Indeed, there are connections between electromagnetism and gravity, through relativity theory.
Electromagnetism is described by the Maxwell equations which have the curious property of having one velocity, $c$, which is everywhere. But these equations do not specify a reference frame. This suggested an ether to which this velocity is relative to. With the Michelson–Morley experiment, this was ruled out. So there is one velocity which is the same in every frame of reference. The consequence is that the addition (and general transformation) of velocities was changed, this is special relativity theory.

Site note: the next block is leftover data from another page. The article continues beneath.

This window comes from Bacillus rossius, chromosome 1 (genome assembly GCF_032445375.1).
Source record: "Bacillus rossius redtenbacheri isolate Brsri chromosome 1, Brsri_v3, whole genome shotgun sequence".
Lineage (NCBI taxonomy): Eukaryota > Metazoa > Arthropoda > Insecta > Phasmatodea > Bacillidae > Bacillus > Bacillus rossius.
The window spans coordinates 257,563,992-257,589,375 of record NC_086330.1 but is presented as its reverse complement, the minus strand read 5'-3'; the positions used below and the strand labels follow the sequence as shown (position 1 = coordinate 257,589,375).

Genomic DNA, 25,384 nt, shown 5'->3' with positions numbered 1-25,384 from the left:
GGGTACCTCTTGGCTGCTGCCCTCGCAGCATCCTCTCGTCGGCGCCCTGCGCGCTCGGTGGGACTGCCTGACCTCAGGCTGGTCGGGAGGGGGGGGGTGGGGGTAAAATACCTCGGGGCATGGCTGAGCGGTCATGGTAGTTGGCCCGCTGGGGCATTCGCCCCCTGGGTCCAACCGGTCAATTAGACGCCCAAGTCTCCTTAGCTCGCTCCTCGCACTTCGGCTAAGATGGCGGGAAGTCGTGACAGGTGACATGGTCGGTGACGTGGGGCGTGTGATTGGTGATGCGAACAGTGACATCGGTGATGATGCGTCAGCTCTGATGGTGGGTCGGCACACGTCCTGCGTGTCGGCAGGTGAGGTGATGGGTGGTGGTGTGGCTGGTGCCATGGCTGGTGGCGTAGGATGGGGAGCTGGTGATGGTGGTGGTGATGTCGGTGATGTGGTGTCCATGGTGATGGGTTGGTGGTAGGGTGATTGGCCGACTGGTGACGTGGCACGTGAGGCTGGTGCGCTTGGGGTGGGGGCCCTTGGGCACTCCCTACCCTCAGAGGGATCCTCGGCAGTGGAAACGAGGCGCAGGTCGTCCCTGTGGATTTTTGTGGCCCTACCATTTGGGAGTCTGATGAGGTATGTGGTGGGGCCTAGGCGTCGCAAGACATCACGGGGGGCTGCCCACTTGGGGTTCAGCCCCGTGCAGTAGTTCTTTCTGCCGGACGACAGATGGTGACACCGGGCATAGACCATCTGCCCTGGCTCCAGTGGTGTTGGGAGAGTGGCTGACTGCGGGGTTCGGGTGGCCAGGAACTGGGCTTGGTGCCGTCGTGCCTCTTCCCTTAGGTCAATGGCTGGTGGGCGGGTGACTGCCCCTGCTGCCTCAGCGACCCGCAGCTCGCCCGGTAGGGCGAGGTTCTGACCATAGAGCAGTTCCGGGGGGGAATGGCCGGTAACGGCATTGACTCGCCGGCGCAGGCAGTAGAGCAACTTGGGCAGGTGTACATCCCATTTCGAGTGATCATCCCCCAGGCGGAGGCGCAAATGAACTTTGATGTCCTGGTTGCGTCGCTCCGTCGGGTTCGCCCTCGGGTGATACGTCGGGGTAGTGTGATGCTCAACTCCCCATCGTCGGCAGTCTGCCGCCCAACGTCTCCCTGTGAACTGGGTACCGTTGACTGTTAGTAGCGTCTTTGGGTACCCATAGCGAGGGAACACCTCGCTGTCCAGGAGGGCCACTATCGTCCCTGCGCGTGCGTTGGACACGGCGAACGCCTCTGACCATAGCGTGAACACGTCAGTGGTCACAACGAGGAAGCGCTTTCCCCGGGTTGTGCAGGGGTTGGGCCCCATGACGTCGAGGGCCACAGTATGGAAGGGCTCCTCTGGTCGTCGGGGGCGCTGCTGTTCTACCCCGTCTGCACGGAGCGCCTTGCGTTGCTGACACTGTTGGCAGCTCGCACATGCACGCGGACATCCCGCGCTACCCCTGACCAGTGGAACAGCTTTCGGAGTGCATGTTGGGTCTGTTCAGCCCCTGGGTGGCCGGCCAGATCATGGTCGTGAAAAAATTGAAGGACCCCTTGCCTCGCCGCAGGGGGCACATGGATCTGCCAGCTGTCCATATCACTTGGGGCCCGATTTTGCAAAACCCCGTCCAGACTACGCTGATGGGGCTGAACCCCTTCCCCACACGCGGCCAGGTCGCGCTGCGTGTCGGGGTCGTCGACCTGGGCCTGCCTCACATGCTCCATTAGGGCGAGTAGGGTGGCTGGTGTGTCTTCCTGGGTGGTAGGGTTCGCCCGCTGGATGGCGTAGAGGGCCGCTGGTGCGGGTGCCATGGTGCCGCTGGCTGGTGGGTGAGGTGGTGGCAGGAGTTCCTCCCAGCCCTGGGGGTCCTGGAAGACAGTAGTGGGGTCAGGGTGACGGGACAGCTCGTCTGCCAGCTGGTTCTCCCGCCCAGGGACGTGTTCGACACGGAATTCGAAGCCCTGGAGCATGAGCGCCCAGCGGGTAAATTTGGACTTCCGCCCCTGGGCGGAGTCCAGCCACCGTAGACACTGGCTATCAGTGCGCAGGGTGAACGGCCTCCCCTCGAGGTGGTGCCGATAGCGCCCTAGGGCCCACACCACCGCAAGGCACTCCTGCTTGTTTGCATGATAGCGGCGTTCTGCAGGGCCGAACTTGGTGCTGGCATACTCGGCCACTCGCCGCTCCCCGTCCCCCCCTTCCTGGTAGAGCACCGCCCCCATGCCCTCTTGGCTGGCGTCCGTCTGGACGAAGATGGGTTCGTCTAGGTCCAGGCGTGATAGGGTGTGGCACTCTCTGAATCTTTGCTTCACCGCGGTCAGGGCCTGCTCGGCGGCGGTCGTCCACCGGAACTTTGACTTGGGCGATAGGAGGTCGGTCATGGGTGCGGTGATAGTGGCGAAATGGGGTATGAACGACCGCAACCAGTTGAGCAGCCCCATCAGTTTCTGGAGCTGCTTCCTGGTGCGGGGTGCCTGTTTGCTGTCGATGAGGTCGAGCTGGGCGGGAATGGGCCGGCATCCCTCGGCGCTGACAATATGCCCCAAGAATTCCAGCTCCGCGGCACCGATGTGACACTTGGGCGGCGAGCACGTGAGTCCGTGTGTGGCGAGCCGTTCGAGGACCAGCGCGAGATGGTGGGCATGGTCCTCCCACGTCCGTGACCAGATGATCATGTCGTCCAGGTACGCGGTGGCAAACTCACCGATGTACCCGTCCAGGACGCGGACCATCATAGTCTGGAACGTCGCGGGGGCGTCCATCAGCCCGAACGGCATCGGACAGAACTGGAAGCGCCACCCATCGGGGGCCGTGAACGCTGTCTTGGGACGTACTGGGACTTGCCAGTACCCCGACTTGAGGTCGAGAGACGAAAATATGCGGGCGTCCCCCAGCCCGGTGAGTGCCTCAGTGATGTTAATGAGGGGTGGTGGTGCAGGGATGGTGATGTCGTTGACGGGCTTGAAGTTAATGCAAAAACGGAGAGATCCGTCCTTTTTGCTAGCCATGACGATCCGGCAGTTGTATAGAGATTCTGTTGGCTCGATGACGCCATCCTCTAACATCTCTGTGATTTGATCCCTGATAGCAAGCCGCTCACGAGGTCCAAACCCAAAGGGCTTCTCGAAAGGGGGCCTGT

General relativity then also described gravity and the gravitational waves that you seem to mean. The only velocity in the theory is $c$, so these also travel with the speed of light because that is an intrinsic property of spacetime.
Another way of phrasing, though relating to quantum aspects: Electromagnetism is mediated by photons, which have infinite range. Therefore they must be massless bosons. Similarly gravity has infinite range, therefore its force carriers (the proposed graviton) must also be massless. Massless particles travel with the speed of light, therefore excitations in the electromagnetic and gravitational field travel with the same speed.
The speed of sound in air or water is a different effect. These are longitudinal pressure waves. The speed is determined by the density of the medium and the (gas) pressure. But sound also creates gravitational waves (though immeasurably small) which will travel with the speed of light.